Elizabeth Bananuka (and no she didn’t pay me to say that). She really is a force to be reckoned with; Elizabeth is a one-woman-powerhouse who could absolutely take over the world. She’s giving people opportunities they may not have had otherwise and really fighting the fight for many who feel they don’t have a voice. She’s incredibly inspiring.
● What skill do you think every PR has to nail?
Being able to communicate effectively. It’s sounds like a no-brainer but it really is such a basic skill that so few people have managed to master.
● What is your favourite social network and why?
It’s got to be Instagram. That old adage of a picture is worth a thousand words is right. Besides, it’s also a lot tougher to misunderstand a photo. Not impossible, just tougher.
● What’s your favourite podcast and why?
I’m not much of a podcast listener but I would have to say Oprah’s SuperSoul for how honest and thought provoking it is, and Desert Island Discs, but that’s an obvious one, isn’t it?
● Who is your favourite journalist and why?
Can I pick two? It’s either Naga Munchetty because she’s feisty and isn’t afraid to tackle the big issues, and even when she’s criticised, she stands her ground. She’s a woman of colour on prime-time television, which although it shouldn’t be, is rare. Or Sathnam Sanghera, he writes brilliantly and is just utterly hilarious on social media.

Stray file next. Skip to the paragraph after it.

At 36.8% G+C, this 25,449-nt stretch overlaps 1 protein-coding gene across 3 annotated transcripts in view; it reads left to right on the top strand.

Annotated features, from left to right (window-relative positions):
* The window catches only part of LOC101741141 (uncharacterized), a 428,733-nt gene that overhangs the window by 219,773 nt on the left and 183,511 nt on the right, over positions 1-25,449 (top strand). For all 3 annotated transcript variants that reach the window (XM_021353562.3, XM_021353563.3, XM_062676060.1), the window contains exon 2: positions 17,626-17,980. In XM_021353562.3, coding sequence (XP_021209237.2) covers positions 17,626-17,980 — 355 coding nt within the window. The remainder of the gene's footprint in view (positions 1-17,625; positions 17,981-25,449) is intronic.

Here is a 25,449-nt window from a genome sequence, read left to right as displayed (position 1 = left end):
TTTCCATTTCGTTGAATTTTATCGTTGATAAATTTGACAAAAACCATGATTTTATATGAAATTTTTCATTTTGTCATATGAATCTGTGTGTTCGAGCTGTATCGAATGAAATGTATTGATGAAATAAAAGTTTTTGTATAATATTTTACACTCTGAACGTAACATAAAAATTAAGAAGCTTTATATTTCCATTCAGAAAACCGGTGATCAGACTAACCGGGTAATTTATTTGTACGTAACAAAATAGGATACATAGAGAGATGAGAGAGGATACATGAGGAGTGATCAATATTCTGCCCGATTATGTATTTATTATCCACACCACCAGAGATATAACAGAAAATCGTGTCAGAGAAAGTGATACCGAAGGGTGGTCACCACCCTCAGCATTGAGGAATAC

● What’s the best advice you’ve ever been given?
My mum always told me to tell the truth, even when it’s hard, because it’s always better in the long run, and of course she was right. Mums always are, aren’t they!
● Biggest PR campaign fail and yay of 2019?
Yay = The Cadbury’s and Age UK campaign Donate your Words. For anyone who hasn’t seen it, Cadbury’s have removed the words from their chocolate bars in support of Age UK to help draw attention to the thousands of older people who often go a whole week without speaking to anyone. Loneliness is a real crisis in the UK. It can make you feel invisible and forgotten. It’s fronted by Sue Perkins, who admits loneliness is her biggest fear. It’s simple yet so impactful, it tugged at my heart strings and made me stop and think about what more I could be doing.
Fail = Katie Hopkins. Full stop.
● Finally, on the D’ word… What can the sector do to encourage diversity?
When you walk into a room, you naturally gravitate towards the people that look like you or who you’re familiar with, but if no one ever looks like you, you won’t ever feel like you truly belong. Diversity isn’t just a tick box exercise so we need to stop treating it like it is. The sector needs to reflect the world we live in. Peoples backgrounds and cultures give them a wealth of experience and a whole new take on things, so we need to see that for what it is, and the value it can and does bring.
Sinéad is one of 18 mentors for the 2020 BME PR Pros/PRWeek Mentoring Scheme. Applications for mentees are now open – click here to find out more. The closing date for applications is Friday 14 February 2020.